Discovering the real Eddie Waring

He pioneered rugby league on television before illness turned him into a laughing stock, but now a new book seeks to rehabilitate atrue visionary

The 13th season of Super League, which begins in earnest this week, will produce many things. An ever-increasing intensity of action, bigger crowds, higher viewing figures, new heroes – you can count on all of those.

But it will not produce a household name to compare with a little man in a trilby hat who died over 20 years ago. And a good thing that it won't, some with long memories might add, but the start of a new season and the publication of a lovingly-crafted new biography could mark a good time to reassess the legend of Eddie Waring.

For a good two decades, Waring was incomparably more famous than anyone actually playing the game of rugby league. In his heyday, the viewers who tuned into his commentaries on Grandstand on a Saturday afternoon were numbered in the tens of millions. He appeared on It's a Knockout and Morecambe and Wise and was mimicked by Mike Yarwood and the Monty Python crew, but he was a national institution who polarised opinion between those who loved him and those who couldn't stand him.

Even now, the mere mention of his name, let alone a burst of his unmistakable nasal, chortling commentary, is enough to induce apoplexy among some devotees of the code. The author of Being Eddie Waring, Tony Hannan, observes that, as a long-serving BBC institution, he was sometimes accused of being part of a conspiracy to belittle and ridicule the game. That assessment is based on his latter years, when, it now emerges, he was suffering from Alzheimer's and his grasp of what was happening in front of him became tenuous.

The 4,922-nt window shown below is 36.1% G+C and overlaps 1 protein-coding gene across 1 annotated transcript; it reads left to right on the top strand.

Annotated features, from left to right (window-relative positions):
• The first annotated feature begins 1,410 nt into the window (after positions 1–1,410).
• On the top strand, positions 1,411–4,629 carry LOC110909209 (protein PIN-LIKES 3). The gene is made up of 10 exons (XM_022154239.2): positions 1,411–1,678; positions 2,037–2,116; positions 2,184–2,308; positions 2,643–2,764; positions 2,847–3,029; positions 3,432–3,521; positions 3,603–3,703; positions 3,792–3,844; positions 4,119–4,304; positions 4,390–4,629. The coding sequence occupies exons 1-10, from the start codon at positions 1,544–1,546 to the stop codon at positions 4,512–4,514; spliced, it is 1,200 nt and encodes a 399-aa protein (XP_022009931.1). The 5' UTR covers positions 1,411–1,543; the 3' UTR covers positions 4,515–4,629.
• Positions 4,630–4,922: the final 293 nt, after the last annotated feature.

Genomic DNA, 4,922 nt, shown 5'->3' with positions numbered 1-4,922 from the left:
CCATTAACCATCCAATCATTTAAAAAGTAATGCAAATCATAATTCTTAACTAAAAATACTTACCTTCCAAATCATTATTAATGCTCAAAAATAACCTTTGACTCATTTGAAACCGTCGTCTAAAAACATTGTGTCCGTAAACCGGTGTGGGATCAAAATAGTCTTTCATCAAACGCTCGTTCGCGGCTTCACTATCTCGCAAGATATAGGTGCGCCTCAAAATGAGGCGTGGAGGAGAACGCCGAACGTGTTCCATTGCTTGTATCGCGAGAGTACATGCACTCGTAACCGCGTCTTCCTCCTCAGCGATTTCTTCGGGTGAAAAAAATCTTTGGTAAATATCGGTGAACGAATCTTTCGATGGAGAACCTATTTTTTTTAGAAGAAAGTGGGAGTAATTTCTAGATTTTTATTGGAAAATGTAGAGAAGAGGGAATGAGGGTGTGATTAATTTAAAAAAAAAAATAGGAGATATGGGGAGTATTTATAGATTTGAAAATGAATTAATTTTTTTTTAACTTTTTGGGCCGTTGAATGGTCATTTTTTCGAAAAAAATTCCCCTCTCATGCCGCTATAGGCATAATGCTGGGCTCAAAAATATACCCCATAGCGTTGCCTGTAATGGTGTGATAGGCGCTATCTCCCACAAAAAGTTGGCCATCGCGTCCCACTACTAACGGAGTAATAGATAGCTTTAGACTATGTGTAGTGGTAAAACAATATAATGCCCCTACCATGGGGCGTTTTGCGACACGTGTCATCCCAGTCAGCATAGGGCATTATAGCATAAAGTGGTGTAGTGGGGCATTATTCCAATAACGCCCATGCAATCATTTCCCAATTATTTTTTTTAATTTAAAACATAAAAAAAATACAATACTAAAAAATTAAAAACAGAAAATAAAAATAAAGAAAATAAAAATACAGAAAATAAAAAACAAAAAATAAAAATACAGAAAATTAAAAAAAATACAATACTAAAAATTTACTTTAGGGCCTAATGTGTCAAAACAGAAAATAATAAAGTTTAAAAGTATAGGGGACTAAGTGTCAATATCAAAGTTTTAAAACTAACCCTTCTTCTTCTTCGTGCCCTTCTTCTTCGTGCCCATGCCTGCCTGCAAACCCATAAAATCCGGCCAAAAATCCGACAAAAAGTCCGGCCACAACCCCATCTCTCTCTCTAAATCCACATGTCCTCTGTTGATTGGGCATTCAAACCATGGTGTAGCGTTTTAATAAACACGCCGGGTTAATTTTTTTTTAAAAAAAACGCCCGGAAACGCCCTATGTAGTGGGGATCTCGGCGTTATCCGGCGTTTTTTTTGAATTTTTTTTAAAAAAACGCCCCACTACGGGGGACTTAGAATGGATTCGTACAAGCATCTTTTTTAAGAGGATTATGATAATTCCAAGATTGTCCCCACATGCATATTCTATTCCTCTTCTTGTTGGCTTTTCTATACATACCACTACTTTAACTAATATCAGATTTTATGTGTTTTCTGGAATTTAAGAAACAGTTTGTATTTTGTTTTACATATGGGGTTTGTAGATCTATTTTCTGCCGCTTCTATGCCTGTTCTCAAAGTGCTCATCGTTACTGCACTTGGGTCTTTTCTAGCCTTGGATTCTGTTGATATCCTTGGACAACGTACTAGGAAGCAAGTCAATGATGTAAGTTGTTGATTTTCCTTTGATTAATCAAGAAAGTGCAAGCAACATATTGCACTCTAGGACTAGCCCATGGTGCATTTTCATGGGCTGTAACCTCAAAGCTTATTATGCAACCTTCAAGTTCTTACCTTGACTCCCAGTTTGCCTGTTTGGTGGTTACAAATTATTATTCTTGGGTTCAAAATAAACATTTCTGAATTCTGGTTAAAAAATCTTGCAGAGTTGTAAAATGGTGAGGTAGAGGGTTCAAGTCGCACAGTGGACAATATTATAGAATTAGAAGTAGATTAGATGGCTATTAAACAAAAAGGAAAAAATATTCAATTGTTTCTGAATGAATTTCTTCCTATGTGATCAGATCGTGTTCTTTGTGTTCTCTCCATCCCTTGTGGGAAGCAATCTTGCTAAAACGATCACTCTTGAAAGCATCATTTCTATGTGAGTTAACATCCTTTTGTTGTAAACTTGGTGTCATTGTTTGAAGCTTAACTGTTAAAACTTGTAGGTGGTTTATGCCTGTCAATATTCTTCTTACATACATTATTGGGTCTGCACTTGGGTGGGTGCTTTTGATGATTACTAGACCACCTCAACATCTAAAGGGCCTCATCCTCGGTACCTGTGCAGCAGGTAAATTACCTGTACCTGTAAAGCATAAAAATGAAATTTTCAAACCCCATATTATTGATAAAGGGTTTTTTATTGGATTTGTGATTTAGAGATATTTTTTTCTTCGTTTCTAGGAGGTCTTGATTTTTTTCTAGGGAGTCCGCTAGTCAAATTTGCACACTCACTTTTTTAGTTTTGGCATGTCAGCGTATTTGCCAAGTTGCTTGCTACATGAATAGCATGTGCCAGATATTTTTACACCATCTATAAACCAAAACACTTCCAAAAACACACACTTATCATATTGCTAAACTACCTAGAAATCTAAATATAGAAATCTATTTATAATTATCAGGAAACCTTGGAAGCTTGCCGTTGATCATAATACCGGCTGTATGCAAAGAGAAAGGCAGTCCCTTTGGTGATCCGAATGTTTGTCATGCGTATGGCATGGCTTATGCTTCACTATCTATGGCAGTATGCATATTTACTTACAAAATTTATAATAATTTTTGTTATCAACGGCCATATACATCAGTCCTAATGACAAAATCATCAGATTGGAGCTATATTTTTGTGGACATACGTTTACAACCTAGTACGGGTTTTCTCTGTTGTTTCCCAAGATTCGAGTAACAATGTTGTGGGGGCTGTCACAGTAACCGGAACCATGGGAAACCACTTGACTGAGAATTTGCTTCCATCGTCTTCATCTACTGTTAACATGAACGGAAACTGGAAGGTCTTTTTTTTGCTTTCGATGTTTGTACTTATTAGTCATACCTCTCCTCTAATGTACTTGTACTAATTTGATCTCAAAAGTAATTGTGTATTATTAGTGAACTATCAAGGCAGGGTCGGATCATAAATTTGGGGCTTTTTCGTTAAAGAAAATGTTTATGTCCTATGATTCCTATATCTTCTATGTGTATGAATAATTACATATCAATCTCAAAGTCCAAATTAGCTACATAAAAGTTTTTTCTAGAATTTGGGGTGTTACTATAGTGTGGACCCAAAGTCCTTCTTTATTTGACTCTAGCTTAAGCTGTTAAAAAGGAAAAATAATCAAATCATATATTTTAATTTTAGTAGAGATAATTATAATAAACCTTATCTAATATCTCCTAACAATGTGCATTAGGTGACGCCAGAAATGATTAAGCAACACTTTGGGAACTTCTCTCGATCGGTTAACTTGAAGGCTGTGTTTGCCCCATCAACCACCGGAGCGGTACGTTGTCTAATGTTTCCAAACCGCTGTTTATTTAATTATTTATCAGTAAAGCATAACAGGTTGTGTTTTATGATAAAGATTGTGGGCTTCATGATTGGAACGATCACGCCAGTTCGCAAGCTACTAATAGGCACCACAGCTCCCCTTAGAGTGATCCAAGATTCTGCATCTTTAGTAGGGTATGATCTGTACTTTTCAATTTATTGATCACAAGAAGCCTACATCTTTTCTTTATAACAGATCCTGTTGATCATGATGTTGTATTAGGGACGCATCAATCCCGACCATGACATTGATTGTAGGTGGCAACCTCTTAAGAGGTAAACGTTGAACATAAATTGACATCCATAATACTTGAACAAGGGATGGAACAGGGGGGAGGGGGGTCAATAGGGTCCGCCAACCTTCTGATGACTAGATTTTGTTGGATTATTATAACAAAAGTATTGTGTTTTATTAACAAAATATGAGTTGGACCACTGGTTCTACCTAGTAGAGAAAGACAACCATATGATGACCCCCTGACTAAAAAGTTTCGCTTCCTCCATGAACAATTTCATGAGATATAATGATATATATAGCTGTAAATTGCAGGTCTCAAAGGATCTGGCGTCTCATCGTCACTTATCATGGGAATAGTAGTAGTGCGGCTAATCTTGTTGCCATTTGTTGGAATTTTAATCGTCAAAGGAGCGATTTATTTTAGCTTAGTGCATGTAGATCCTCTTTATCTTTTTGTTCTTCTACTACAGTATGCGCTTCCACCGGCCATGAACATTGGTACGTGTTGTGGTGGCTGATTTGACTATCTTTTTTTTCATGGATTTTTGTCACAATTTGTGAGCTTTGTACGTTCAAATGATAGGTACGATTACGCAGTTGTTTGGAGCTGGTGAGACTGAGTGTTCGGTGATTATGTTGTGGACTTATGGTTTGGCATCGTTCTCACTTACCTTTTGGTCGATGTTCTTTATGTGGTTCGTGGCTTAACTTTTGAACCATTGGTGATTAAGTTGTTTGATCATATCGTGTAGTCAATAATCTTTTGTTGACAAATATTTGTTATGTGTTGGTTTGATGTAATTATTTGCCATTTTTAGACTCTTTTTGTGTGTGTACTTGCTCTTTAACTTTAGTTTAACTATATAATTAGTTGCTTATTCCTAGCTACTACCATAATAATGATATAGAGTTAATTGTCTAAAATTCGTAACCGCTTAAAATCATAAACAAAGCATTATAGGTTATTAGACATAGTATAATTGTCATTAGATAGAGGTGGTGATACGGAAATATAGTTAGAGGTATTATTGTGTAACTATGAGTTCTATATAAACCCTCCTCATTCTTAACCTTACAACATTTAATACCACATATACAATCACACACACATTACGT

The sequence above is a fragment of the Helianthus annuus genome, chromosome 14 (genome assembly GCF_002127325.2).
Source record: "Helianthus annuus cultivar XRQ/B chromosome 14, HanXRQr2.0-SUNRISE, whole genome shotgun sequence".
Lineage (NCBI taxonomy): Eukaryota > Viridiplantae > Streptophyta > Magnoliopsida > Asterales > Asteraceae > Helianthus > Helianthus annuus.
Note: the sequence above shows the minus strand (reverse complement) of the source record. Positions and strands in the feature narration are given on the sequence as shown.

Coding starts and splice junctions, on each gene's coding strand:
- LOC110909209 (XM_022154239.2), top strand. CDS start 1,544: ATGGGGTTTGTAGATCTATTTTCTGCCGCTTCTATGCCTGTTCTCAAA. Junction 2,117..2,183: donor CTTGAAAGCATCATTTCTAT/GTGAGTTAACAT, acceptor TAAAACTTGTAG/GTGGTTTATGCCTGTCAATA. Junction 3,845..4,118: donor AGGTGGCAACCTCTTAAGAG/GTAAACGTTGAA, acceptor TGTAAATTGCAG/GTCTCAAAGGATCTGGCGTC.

That is the Eddie Waring most people remember, but Hannan argues that his contribution is in desperate need of reassessment. "There was so much more that he did on behalf of rugby league that has been disregarded," he says.

Waring's son, Tony, puts it another way. "It's a case of the prophet in his own land," he believes.

Waring's own land was the woollen town – and rugby league stronghold – of Dewsbury. He was never a rugby player of note, but had trials with Nottingham Forest as a centre-forward and once scored 10 goals in a match.

He was immersed in the game with which he became so inseparably associated from an early age, however, running the Dewsbury Boys' team, which he later rebranded, in an uncanny pre-echo of Super League 60 years later, as the Black Knights.

He first showed up on the game's radar, though, as the young secretary-manager of Dewsbury's professional club. Excluded from the armed forces by an ear condition, he took advantage of the wartime dislocation to build the best side Dewsbury had ever had, mainly by signing other clubs' stars who happened to be based in the area.

It was thus that legendary figures like Jim Sullivan, Gus Risman and Vic Hey came to play for Dewsbury, much to the annoyance of other clubs who were not quite as quick off the mark as the entrepreneurial Waring.

His nephew, Harry Waring's first memories of Eddie are at the old Crown Flatt ground. "We used to live next door, so I used to climb over the fence and go to the office, where he'd be quite likely to be talking terms with someone like Jim Sullivan," he recalls.

It was his parallel career as a newspaper journalist that took him to Australia on the first post-war tour in 1946, travelling with the team on HMS Indomitable and then from Fremantle to Sydney by train. He was one of several pressmen who made the trip, but such was his effortless genius for self-promotion that no one remembers the names of the others. As far as the myth was concerned, he was the first.